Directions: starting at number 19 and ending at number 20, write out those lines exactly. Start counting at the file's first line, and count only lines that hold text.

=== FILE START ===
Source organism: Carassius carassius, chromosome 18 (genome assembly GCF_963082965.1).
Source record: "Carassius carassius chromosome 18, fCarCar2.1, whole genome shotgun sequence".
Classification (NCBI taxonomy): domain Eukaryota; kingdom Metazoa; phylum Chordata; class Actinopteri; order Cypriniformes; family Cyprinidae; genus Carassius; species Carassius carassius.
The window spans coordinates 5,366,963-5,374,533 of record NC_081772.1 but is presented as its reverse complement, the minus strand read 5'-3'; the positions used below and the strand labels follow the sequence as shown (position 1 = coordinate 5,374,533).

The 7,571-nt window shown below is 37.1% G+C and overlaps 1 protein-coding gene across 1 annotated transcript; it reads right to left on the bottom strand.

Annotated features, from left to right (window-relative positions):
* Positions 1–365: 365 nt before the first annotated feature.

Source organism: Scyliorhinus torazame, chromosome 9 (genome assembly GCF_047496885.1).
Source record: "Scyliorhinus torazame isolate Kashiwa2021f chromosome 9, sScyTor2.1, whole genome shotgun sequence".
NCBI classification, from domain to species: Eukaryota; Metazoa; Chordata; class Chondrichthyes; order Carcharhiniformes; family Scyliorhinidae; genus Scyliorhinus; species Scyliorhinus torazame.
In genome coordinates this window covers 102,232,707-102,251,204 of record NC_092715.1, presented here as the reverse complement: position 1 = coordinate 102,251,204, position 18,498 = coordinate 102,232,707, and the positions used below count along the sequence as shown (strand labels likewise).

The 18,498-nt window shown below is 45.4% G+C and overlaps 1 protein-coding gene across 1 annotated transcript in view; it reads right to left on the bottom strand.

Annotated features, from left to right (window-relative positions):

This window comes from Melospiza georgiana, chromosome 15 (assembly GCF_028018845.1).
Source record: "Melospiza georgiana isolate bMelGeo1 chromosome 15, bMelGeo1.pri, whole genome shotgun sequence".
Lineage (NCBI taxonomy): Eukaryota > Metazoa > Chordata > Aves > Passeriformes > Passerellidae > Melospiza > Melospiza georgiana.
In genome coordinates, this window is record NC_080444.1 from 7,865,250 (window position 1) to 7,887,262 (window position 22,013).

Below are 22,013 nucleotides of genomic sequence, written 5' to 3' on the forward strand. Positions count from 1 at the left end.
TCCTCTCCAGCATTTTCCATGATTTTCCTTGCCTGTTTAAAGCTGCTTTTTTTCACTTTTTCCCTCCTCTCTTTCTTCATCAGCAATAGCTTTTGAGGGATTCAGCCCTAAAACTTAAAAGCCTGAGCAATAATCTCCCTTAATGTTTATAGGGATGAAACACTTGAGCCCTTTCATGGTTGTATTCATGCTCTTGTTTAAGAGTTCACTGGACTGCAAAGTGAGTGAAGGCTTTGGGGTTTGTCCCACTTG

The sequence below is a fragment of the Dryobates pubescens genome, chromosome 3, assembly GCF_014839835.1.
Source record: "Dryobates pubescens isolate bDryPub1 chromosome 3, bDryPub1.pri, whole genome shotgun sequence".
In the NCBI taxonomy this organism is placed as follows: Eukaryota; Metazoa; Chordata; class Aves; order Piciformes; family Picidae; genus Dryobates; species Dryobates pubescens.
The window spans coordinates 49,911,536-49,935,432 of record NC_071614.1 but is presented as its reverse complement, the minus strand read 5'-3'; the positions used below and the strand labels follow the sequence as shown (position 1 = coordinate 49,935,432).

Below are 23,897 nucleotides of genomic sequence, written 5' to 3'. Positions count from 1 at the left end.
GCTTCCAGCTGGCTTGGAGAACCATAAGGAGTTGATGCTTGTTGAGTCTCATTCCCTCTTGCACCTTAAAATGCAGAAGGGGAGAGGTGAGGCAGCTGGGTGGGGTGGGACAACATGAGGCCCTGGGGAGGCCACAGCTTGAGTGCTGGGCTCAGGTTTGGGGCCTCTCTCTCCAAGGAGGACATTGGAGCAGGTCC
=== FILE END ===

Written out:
TCCTCTCCAGCATTTTCCATGATTTTCCTTGCCTGTTTAAAGCTGCTTTTTTTCACTTTTTCCCTCCTCTCTTTCTTCATCAGCAATAGCTTTTGAGGGATTCAGCCCTAAAACTTAAAAGCCTGAGCAATAATCTCCCTTAATGTTTATAGGGATGAAACACTTGAGCCCTTTCATGGTTGTATTCATGCTCTTGTTTAAGAGTTCACTGGACTGCAAAGTGAGTGAAGGCTTTGGGGTTTGTCCCACTTG

The sequence below is a fragment of the Dryobates pubescens genome, chromosome 3, assembly GCF_014839835.1.